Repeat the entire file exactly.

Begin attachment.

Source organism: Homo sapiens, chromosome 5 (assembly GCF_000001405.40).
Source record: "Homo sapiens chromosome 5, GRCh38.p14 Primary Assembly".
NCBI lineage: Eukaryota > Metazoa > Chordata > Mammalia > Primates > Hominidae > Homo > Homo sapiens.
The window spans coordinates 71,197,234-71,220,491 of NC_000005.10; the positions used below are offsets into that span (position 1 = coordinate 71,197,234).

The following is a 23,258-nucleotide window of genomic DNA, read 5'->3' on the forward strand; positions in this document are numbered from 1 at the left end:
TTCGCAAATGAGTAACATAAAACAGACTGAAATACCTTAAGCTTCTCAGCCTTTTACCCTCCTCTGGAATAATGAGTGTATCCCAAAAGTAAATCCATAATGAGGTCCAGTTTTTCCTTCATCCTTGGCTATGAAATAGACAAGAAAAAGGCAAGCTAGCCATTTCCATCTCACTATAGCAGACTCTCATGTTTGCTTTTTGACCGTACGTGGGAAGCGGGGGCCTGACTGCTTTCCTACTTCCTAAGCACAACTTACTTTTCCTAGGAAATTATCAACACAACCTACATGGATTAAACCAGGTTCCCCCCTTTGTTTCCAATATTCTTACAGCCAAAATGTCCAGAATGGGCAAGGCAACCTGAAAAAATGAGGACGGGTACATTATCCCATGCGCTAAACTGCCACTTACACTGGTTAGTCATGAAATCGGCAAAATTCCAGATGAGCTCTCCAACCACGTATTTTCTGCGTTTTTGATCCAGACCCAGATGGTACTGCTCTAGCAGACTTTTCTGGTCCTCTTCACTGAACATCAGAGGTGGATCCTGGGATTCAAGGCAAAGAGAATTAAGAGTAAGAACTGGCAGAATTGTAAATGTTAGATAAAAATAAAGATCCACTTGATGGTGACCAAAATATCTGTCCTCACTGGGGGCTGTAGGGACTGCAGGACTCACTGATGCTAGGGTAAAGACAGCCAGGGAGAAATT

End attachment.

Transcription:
Source organism: Homo sapiens, chromosome 5 (assembly GCF_000001405.40).
Source record: "Homo sapiens chromosome 5, GRCh38.p14 Primary Assembly".
NCBI lineage: Eukaryota > Metazoa > Chordata > Mammalia > Primates > Hominidae > Homo > Homo sapiens.
The window spans coordinates 71,197,234-71,220,491 of NC_000005.10; the positions used below are offsets into that span (position 1 = coordinate 71,197,234).

The following is a 23,258-nucleotide window of genomic DNA, read 5'->3' on the forward strand; positions in this document are numbered from 1 at the left end:
TTCGCAAATGAGTAACATAAAACAGACTGAAATACCTTAAGCTTCTCAGCCTTTTACCCTCCTCTGGAATAATGAGTGTATCCCAAAAGTAAATCCATAATGAGGTCCAGTTTTTCCTTCATCCTTGGCTATGAAATAGACAAGAAAAAGGCAAGCTAGCCATTTCCATCTCACTATAGCAGACTCTCATGTTTGCTTTTTGACCGTACGTGGGAAGCGGGGGCCTGACTGCTTTCCTACTTCCTAAGCACAACTTACTTTTCCTAGGAAATTATCAACACAACCTACATGGATTAAACCAGGTTCCCCCCTTTGTTTCCAATATTCTTACAGCCAAAATGTCCAGAATGGGCAAGGCAACCTGAAAAAATGAGGACGGGTACATTATCCCATGCGCTAAACTGCCACTTACACTGGTTAGTCATGAAATCGGCAAAATTCCAGATGAGCTCTCCAACCACGTATTTTCTGCGTTTTTGATCCAGACCCAGATGGTACTGCTCTAGCAGACTTTTCTGGTCCTCTTCACTGAACATCAGAGGTGGATCCTGGGATTCAAGGCAAAGAGAATTAAGAGTAAGAACTGGCAGAATTGTAAATGTTAGATAAAAATAAAGATCCACTTGATGGTGACCAAAATATCTGTCCTCACTGGGGGCTGTAGGGACTGCAGGACTCACTGATGCTAGGGTAAAGACAGCCAGGGAGAAATT